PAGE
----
A. THE KEY ACTORS - CORPORATE AND STATE ENTITIES AND ORGANS OF THESTATE

65.
The Claimants provide a useful and largely uncontested outline of the key actors involved in the present case, which is reproduced below in relevant part.4
66.
The key actors on the Claimants' side are as follows:

(a) The First Claimant, CC/Devas, was formed in 2006 and has its registered office in Port Louis, Mauritius. It is affiliated with Columbia Capital LLC, a venture capital firm based in Alexandria, Virginia;

(b) The Second Claimant, DEMPL, was formed in 2009 and has its registered office in Port Louis, Mauritius. It is a subsidiary of Devas Employees Fund US, LLC, a Delaware limited liability company with membership units owned by certain non-Indian Devas employees pursuant to an Equity Incentive Plan;

(c) The Third Claimant, Telcom Devas, was formed in 2006 and has its registered office in Port Louis, Mauritius. It is affiliated with Telcom Ventures LLC, a United States venture capital firm;

(d) Devas Multimedia Private Limited, an Indian company incorporated in Karnataka, Bangalore, India on December 17, 2004, with its registered office at 2nd Floor, Prema Gardenia, 357/6, 1st Cross, I Block, Jayanagar, Bangalore, India.5 This is the vehicle through which the three Claimants hold shares in Devas;

(e) Mr. Ramachandran Viswanathan, the CEO of Devas;

(f) Dr. Rajendra Singh, the founder and owner of Telcom Ventures LLC and a Devas board member. According to the Claimants, Dr. Singh is also a pioneer in the field of hybrid satellite-terrestrial communications systems;

(g) Mr. Arun Gupta, a partner of Columbia Capital, a Devas board member and Chairman of DEMPL;

(h) Mr. Gary Parsons, a Devas board member, and, according to the Claimants, a pioneer in hybrid satellite-terrestrial systems; and

(i) Mr. John Lewis, an expert on ITU coordination and satellite communications systems.

67.
The key actors on the Respondent's side, which the Claimants assert are emanations of the Respondent, are as follows:

(a) The Prime Minister of India, who is the head of the Union Government, head of the executive branch, and the chief advisor to the President (who is the head of State). At all relevant times, the Prime Minister was also the Minister of Space and a member of the Cabinet Committee on Security. From 2004 to May 25, 2014, the office of Prime Minister was held by Dr. Manmohan Singh, member of the Congress Party and leader of the then government (of which the Congress Party was the senior coalition partner). Following an election in 2014, Shri Narendra Damodaras Modi became Prime Minister on May 26, 2014;

(b) The Office of the Prime Minister of India ("PMO"), which includes the Prime Minister's staff;

(c) The Union Cabinet, or the Union Council of Ministers, a core decision-making body of the Government of India;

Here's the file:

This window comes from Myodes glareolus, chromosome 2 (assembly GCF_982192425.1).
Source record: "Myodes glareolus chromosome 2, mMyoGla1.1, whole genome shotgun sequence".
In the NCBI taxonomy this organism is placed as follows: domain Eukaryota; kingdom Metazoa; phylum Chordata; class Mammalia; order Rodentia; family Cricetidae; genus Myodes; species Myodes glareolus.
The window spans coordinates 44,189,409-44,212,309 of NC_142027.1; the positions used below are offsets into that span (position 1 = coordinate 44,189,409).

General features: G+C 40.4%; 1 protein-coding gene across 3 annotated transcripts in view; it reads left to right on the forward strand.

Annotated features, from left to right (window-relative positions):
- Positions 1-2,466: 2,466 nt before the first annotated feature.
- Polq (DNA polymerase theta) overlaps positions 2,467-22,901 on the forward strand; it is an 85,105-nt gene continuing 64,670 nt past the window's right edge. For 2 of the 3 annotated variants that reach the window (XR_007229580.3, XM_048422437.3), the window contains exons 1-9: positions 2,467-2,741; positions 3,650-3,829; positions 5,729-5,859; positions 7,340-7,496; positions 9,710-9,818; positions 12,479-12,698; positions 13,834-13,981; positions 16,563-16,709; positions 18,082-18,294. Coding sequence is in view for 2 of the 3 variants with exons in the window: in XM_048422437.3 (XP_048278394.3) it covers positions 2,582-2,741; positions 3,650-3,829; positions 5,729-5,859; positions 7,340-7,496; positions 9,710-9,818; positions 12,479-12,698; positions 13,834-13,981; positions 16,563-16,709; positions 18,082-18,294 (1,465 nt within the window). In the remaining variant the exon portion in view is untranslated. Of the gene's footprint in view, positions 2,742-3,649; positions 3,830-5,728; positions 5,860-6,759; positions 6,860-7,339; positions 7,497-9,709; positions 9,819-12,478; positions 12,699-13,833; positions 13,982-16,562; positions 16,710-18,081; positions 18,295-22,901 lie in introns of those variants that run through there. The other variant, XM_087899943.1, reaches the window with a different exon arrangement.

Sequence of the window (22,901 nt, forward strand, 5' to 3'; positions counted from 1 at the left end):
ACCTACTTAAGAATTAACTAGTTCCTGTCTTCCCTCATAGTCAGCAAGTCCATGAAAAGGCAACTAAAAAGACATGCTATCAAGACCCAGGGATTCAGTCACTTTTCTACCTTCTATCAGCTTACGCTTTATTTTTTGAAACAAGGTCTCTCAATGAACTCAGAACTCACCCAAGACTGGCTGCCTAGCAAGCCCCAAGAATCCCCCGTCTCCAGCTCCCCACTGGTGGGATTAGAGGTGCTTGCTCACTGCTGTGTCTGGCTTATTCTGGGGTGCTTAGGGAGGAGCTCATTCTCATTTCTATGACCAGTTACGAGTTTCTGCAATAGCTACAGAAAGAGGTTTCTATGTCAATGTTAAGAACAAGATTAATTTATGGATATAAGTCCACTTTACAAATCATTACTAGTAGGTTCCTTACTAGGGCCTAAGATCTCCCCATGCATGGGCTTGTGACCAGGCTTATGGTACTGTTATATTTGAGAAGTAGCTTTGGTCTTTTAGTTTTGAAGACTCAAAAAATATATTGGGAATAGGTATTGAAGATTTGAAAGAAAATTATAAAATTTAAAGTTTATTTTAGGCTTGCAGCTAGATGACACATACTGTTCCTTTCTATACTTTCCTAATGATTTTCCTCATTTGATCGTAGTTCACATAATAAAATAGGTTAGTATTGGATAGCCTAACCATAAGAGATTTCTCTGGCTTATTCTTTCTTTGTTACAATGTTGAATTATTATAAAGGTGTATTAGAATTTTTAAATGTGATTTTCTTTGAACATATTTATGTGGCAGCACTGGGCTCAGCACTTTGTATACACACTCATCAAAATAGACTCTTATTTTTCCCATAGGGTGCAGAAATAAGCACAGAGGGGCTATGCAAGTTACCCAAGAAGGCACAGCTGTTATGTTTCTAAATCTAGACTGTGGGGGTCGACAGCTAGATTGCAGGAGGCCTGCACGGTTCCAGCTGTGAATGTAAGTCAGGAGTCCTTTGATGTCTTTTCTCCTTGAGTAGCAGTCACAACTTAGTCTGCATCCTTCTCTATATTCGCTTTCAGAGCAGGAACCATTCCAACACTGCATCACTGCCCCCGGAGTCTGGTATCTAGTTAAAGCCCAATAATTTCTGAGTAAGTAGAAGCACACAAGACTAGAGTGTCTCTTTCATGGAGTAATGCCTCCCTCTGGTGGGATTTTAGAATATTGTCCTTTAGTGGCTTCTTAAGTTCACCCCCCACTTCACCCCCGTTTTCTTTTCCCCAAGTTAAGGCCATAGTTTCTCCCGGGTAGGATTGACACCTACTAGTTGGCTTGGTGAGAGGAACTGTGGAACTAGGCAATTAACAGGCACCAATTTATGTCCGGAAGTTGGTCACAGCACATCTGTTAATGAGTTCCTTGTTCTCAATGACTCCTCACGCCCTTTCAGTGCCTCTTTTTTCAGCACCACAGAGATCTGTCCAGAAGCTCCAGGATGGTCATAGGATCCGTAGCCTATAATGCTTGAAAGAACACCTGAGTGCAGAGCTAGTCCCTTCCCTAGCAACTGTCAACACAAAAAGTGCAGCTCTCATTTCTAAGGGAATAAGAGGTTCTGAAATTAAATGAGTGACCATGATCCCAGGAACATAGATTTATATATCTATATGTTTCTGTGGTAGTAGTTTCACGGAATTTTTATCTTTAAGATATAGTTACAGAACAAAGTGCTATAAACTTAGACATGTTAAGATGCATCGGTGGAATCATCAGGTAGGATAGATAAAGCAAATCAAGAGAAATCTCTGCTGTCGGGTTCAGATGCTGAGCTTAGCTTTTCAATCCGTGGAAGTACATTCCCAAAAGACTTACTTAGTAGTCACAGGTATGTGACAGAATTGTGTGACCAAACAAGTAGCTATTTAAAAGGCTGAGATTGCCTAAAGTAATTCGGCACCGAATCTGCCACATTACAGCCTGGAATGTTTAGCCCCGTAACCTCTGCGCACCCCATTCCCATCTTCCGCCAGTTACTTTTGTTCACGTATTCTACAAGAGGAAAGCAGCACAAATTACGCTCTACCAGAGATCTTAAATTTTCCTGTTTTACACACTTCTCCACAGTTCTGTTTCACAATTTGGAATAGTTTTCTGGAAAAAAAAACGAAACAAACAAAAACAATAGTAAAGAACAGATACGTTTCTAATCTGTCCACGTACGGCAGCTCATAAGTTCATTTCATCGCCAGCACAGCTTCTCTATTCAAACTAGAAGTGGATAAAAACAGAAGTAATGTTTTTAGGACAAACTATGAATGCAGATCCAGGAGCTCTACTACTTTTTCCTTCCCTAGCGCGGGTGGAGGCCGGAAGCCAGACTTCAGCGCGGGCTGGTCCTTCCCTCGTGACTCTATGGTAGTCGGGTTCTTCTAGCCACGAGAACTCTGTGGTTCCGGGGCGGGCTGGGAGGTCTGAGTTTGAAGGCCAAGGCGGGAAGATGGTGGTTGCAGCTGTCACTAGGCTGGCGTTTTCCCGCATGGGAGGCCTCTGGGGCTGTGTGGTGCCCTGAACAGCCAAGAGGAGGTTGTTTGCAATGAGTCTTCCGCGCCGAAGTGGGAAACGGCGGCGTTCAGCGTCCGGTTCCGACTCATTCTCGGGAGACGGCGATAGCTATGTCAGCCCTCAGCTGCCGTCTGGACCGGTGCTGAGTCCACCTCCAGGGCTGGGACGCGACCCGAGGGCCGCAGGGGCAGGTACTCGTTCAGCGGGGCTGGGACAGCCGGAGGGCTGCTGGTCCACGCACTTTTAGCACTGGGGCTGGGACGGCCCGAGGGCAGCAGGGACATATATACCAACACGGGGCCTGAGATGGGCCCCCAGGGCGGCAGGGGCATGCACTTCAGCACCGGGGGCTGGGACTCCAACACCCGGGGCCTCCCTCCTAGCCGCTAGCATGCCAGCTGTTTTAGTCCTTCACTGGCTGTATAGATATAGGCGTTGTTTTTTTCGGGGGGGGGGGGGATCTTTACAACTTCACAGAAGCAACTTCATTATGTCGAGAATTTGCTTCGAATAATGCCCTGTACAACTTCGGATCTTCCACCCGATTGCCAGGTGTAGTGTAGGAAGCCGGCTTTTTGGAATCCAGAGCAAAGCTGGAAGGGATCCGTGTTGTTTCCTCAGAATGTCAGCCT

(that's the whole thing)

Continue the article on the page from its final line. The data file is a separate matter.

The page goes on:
(d) The Indian Cabinet Committee on Security ("CCS"), a select Cabinet committee that, among other matters, "deal[s] with all Defence related issues," "issues relating to law and order, and internal security" and "economic and political issues impinging on national security."6 It comprises the Prime Minister, the Minister of Home Affairs, the Minister of External Affairs, the Minister of Finance, and the Minister of Defence;7

(e) The Indian Space Commission (the "Space Commission"), which "formulates the policies and oversees the implementation of the Indian space programme to promote the development and application of space science and technology for the socioeconomic benefit of the country."8 The Space Commission comprises appointees from across the Government of India, including the Minister of State, the National Security Advisor (who reports to the Prime Minister), the Cabinet Secretary, the Principal Secretary to the Prime Minister, the Secretary for Economic Affairs in the Ministry of Finance, the Secretary Department of Expenditure, Secretary to the Government of India, and senior directors of ISRO centres;

(f) The Department of Space ("DOS"), the government department responsible for the development of India's space policy and the implementation of the decisions of the Space Commission. Since its establishment in 1972 under Prime Minister Indira Ghandi, DOS has formed part of the Prime Minister's portfolio and has reported to the PMO;9

(g) The Indian Space Research Organization ("ISRO"), a body of the Government of India under the direction of DOS and the Space Commission that engages in research and testing in order to encourage the "rapid development of activities connected with space science, space technology and space applications" with "responsibility in the entire field of science and technology of outer space."10 ISRO builds, launches, operates and leases satellites for various uses, including telecommunications, television and radio broadcasting;11

(h) Antrix, a corporation wholly owned by the Government of India12 that is under the administrative control of DOS and that purports to operate as the commercial marketing arm of ISRO and DOS. Antrix was created to promote the commercial exploitation of India's space program. Antrix is expected to seek out "[v]enture capital funding" from private partners and to promote the transfer of technology from such commercial entities to ISR O13 in order to develop India's space-related, industrial capabilities.14 Among other things, Antrix leases transponder capacity on satellites to companies that provide satellite communications and broadcasting services. Antrix was Devas' counterparty in the Devas Agreement; and